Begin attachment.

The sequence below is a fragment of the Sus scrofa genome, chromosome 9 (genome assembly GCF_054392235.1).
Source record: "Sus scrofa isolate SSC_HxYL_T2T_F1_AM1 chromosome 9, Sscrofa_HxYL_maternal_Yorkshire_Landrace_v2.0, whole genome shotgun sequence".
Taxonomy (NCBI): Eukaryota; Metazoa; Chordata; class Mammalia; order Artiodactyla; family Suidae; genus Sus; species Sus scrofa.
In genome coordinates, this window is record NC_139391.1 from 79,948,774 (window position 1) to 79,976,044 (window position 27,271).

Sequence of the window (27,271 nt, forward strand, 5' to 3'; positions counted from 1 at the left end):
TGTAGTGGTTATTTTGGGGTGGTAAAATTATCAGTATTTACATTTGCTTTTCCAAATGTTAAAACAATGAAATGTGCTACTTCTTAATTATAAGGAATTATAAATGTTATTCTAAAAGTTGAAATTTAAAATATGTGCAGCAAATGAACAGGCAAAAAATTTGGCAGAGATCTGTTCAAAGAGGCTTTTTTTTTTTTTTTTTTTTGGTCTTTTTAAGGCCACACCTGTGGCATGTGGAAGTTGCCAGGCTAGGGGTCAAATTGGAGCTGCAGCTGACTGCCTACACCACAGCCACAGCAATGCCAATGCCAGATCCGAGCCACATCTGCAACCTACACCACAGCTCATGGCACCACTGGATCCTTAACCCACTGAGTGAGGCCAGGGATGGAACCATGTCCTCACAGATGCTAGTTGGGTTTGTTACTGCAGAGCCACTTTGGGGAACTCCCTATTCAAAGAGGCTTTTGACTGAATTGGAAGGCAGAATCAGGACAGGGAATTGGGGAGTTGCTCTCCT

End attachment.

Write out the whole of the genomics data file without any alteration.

The sequence below is a fragment of the Sus scrofa genome, chromosome 9 (genome assembly GCF_054392235.1).
Source record: "Sus scrofa isolate SSC_HxYL_T2T_F1_AM1 chromosome 9, Sscrofa_HxYL_maternal_Yorkshire_Landrace_v2.0, whole genome shotgun sequence".
Taxonomy (NCBI): Eukaryota; Metazoa; Chordata; class Mammalia; order Artiodactyla; family Suidae; genus Sus; species Sus scrofa.
In genome coordinates, this window is record NC_139391.1 from 79,948,774 (window position 1) to 79,976,044 (window position 27,271).

Sequence of the window (27,271 nt, forward strand, 5' to 3'; positions counted from 1 at the left end):
TGTAGTGGTTATTTTGGGGTGGTAAAATTATCAGTATTTACATTTGCTTTTCCAAATGTTAAAACAATGAAATGTGCTACTTCTTAATTATAAGGAATTATAAATGTTATTCTAAAAGTTGAAATTTAAAATATGTGCAGCAAATGAACAGGCAAAAAATTTGGCAGAGATCTGTTCAAAGAGGCTTTTTTTTTTTTTTTTTTTTGGTCTTTTTAAGGCCACACCTGTGGCATGTGGAAGTTGCCAGGCTAGGGGTCAAATTGGAGCTGCAGCTGACTGCCTACACCACAGCCACAGCAATGCCAATGCCAGATCCGAGCCACATCTGCAACCTACACCACAGCTCATGGCACCACTGGATCCTTAACCCACTGAGTGAGGCCAGGGATGGAACCATGTCCTCACAGATGCTAGTTGGGTTTGTTACTGCAGAGCCACTTTGGGGAACTCCCTATTCAAAGAGGCTTTTGACTGAATTGGAAGGCAGAATCAGGACAGGGAATTGGGGAGTTGCTCTCCT